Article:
From time to time I get a call to help with some design or decorating dilemma. I make a little money and really enjoy the challenge of creating a visually appealing space that is a reflection of the people who live there. The calls range from, "I'll pay you to help me pick out colors" to "I need new furniture for my house - here's my credit card." (Okay, that last one only happened once, but man was it fun!)
My heart sings when I walk into a well apportioned room, or when I manage to find that classic pencil skirt that fits perfectly. I think this interest began in high school, although visual diversity has developed through at least one uncomfortable situation (see following story). It is just a reminder that youthful exuberance should never be confused with actual skill.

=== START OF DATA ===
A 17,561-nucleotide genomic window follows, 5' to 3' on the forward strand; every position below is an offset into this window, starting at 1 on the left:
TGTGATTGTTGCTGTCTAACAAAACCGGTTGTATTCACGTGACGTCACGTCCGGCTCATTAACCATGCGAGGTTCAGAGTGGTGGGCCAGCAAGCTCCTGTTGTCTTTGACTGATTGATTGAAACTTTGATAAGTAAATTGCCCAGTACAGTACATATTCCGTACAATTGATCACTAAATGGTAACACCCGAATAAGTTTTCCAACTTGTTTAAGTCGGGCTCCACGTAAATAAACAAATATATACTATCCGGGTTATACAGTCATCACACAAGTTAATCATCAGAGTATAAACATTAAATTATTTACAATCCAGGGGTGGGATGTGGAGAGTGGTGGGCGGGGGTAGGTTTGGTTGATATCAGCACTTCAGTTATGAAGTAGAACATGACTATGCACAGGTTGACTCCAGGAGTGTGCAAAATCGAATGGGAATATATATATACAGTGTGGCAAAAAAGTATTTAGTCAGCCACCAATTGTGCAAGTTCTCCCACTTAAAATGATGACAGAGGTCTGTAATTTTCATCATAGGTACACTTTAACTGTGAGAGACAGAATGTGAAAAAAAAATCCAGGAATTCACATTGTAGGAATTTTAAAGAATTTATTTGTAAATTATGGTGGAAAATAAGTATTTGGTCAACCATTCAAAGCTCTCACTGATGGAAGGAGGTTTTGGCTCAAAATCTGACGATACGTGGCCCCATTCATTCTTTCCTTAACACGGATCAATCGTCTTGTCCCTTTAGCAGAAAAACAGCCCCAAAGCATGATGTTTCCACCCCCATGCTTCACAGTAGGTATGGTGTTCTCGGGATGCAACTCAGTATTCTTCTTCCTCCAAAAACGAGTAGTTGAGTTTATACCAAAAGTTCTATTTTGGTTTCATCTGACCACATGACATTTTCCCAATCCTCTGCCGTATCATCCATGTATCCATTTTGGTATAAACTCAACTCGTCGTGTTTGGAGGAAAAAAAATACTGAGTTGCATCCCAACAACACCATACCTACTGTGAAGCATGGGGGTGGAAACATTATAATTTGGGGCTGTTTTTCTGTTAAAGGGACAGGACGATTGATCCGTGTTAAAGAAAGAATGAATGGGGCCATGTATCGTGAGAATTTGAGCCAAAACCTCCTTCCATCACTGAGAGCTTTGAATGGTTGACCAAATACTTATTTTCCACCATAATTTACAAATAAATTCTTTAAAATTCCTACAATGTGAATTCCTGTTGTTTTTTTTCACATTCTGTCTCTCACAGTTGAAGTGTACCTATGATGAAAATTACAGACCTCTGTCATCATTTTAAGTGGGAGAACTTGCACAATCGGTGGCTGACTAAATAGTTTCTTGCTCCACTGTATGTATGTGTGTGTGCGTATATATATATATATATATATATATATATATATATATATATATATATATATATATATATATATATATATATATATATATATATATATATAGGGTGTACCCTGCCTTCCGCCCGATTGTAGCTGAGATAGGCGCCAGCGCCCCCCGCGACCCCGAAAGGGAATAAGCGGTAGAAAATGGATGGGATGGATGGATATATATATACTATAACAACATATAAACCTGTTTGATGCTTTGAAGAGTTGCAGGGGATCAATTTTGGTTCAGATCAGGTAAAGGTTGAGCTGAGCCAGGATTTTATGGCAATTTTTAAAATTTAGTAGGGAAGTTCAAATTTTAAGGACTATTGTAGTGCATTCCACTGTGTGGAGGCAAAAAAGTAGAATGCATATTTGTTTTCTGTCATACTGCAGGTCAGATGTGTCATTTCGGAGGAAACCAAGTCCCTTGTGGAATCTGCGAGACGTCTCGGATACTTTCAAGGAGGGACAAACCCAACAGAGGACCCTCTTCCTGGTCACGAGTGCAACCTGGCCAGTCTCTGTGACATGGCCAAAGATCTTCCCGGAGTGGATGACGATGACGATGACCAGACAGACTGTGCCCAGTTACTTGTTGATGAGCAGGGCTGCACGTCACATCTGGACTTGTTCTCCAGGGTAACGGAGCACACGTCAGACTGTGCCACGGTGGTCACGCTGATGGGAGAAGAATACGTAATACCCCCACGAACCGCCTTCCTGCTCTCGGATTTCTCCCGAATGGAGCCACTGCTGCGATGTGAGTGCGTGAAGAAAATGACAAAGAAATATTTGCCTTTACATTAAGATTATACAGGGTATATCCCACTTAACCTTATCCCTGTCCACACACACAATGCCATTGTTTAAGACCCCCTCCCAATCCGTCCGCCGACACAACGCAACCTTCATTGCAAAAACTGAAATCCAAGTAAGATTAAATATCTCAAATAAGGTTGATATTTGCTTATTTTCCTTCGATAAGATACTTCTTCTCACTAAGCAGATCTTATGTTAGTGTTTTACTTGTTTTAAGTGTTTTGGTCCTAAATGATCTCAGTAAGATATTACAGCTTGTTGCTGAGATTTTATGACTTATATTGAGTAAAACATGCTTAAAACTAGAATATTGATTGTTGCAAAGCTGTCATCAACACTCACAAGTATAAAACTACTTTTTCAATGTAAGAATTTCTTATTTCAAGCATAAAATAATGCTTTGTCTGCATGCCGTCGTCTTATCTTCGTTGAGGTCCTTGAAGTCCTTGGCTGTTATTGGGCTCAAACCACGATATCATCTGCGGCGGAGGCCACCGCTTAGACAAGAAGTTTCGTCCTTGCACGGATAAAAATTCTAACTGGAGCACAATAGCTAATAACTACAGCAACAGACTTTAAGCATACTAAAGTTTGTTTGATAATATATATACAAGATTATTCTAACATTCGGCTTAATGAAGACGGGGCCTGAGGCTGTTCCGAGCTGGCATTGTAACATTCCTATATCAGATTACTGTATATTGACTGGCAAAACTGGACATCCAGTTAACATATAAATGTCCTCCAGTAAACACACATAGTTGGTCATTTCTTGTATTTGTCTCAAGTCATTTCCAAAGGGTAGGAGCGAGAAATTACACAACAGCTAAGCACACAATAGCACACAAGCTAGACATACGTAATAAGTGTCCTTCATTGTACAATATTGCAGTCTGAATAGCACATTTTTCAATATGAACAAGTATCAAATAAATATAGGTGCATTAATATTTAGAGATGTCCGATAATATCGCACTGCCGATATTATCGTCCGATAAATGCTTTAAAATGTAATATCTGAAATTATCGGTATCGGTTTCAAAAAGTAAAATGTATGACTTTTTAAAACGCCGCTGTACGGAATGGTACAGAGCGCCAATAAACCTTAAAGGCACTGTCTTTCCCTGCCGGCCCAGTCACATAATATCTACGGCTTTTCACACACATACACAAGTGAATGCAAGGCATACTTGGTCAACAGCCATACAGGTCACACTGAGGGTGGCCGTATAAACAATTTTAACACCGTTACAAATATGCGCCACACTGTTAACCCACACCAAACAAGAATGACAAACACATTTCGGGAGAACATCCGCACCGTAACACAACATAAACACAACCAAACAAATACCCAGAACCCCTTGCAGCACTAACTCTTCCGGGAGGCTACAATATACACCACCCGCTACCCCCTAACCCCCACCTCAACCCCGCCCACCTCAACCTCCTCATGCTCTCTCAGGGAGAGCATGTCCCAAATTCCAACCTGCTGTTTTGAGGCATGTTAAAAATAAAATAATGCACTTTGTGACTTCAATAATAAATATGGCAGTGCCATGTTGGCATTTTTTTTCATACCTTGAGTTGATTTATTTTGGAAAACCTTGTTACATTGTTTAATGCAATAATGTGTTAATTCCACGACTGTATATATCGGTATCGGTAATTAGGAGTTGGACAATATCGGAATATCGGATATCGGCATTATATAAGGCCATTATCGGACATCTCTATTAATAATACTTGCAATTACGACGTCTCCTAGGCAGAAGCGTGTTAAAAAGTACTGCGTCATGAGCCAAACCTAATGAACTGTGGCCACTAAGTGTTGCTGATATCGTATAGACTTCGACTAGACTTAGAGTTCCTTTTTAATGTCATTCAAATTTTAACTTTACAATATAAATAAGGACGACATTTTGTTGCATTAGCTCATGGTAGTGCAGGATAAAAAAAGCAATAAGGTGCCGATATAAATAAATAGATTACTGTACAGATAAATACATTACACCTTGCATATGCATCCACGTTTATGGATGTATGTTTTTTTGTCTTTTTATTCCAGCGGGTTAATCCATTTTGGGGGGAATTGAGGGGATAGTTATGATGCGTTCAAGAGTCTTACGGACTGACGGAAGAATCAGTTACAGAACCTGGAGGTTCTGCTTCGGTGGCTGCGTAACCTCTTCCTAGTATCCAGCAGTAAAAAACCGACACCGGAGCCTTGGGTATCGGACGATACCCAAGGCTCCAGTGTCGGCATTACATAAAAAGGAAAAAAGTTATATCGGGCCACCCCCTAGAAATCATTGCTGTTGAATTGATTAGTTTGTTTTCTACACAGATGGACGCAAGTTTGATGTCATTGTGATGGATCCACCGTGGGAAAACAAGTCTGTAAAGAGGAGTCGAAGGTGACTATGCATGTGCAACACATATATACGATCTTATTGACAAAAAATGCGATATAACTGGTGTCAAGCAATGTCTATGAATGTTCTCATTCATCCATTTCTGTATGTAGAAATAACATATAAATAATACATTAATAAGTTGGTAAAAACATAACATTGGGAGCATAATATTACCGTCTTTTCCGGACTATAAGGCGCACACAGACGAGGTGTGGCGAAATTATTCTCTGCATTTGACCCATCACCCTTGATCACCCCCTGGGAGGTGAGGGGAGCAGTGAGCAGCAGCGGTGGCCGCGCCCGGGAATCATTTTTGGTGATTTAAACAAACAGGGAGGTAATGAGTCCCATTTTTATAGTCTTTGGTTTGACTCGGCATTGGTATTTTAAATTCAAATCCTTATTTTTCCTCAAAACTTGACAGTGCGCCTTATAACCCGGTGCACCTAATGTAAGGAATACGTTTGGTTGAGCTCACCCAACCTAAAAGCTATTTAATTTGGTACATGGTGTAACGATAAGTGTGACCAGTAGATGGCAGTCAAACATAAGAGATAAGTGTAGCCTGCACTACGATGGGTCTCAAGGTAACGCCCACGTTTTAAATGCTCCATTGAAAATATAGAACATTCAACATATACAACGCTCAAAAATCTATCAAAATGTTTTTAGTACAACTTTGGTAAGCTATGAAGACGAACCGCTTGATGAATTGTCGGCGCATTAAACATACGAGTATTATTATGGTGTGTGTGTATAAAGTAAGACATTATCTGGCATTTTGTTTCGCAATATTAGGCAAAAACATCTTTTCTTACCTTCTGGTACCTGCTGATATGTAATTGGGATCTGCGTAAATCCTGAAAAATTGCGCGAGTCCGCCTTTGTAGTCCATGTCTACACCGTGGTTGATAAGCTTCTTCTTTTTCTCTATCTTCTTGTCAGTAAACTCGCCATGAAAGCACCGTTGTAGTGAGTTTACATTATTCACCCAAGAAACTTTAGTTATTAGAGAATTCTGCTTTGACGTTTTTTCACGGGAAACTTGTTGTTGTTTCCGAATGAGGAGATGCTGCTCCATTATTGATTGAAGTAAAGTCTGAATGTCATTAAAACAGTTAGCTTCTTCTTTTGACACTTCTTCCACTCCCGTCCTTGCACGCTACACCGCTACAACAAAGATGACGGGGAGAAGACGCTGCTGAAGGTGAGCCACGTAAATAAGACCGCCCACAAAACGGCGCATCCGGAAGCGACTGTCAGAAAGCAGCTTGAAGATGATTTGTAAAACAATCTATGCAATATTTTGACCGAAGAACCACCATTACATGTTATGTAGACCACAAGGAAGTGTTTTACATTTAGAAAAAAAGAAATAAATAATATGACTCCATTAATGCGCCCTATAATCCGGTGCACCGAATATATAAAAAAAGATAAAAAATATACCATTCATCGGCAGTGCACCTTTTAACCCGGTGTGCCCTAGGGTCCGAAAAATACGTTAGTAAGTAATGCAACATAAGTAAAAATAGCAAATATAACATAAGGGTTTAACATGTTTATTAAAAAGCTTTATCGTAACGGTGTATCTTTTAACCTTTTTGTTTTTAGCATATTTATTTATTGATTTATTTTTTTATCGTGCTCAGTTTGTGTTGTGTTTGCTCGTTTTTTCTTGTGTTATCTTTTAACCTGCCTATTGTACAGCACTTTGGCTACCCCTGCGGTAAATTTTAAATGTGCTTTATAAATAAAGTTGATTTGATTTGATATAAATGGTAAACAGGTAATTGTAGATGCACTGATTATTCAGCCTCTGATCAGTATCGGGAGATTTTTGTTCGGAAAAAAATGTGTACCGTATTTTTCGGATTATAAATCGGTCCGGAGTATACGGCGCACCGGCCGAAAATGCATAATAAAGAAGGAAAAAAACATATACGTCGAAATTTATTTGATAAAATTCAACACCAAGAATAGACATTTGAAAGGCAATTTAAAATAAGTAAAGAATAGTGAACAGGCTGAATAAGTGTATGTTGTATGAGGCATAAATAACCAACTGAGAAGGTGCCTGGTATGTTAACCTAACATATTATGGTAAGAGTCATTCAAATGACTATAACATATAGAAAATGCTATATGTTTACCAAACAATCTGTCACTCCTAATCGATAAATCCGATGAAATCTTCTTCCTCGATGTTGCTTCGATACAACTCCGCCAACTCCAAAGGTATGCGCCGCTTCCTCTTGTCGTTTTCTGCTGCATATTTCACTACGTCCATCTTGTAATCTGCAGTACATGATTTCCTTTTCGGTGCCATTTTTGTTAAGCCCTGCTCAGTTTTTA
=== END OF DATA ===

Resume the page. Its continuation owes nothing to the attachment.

One day I had to run into the local Fred Meyer to pick something up. I had just come from my high school. I was wearing a blue and white striped shirt with a blue vest, blue skirt, white tights, blue earrings, and blue flats. Oh - I also had my blue purse with me. I was styling!
I remember spending a lot of time picking out each piece of my wardrobe and feeling really good about the "matchiness" of it all.
I parked my car and walked up to the door when a man stopped me and asked how late the deli was open. I thought to myself, why would he think I would know that?
At the speed of thought - I realized, to my absolute horror, that he thought I worked at Fred Meyer. Oh my gosh! I was dressed like a deli girl! The poor man's face turned multiple shades of red as he realized I was not coerced into my attire but actually chose my ensemble of my own free will. His face must have matched mine as our mutual mortification sunk in. I still remember the look on his face as he said, "Oh, I thought you..." he stopped in mid sentence. Awkward silence followed. I didn't even go into the store. I went home and threw away my purse.